More than 500 Ethiopian Christians killed in targeted attacks since June

by Joel Abbott · Sep 4th, 2020 1:35 pm

Last Updated Sep 5th, 2020 at 7:34 am

At least 500 Christians in Ethiopia have been murdered in the last two months by Islamists, according to a report by the Barnabas Fund.

The non-profit ministry, which provides support to the persecuted church worldwide, says it has confirmed attacks in at least 17 cities across the country.

"The attackers are from the Oromo ethnic group, which has traditionally been Muslim, and are members of Qeerroo (meaning, 'bachelors'), an Oromo male youth movement," says the Barnabas Fund. "In door-to-door attacks on Christian households the Qeerroo extremists arrived in cars and, armed with guns, machetes, swords, and spears, sought out and slaughtered Christians. Children were forced to witness their parents being brutally murdered with machetes."

Violence in Oromo has been ongoing since June 30, when popular Oromo singer and celebrity Hachallu Hundessa was shot dead in the capital. His murder revived long-standing tensions between Amhara and Oromo elites – the two largest people groups in the country. In the days following his death, 239 people were killed and more than 7,000 arrested during riots.

The ethnic tensions, combined with a growing dissatisfaction with Ethiopian Prime Minister Abiy Ahmed, have also allowed religious violence to escalate.

The Barnabas Fund reports that the Islamist attackers were "helped by local authorities, often run by Muslims in the Oromia region, to find individuals, particularly those actively involved in supporting the Church." Survivors detailed the horrors of watching attackers "dancing and singing" while carrying the body parts of victims.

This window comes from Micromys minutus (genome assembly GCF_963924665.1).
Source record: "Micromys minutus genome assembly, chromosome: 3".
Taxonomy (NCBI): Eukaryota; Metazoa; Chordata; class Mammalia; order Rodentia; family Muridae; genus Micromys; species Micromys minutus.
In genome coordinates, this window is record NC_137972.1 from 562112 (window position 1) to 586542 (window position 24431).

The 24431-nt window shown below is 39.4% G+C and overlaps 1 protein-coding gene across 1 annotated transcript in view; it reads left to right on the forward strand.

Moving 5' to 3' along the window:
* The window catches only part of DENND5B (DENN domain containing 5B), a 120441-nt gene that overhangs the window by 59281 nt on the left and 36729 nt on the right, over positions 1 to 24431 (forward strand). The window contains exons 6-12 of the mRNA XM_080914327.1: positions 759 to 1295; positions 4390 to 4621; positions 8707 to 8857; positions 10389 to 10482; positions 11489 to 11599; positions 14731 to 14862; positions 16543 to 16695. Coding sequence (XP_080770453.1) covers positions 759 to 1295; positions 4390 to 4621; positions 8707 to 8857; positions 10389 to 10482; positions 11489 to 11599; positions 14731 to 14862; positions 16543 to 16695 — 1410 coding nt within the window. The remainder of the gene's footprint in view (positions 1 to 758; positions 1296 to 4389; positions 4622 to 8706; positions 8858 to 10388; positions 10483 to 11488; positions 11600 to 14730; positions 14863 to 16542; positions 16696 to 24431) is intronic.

"An Oromo Christian was beheaded for refusing to deny his faith by tearing off the thread around his neck (worn by many Ethiopian Christians as a sign of their baptism)," the report continues. "His widow told Barnabas, 'The attackers said that it is only he/she who prostrates with us before Allah for prayer who is considered an Oromo.' Local witnesses said that police stood by and watched as the murders unfolded. However, contacts reported that, in Bale Agarfa, some Christians were saved by the intervention of courageous local Muslims who risked their own lives to protect them."

The Barnabas Fund says thousands of Christians have fled and billions of dollars in property damage has been caused.

The ministry also urges people to contact the Ethiopian embassy in their country "to call for immediate action to bring to a halt the atrocities continuing in the Oromia regional state at this time."


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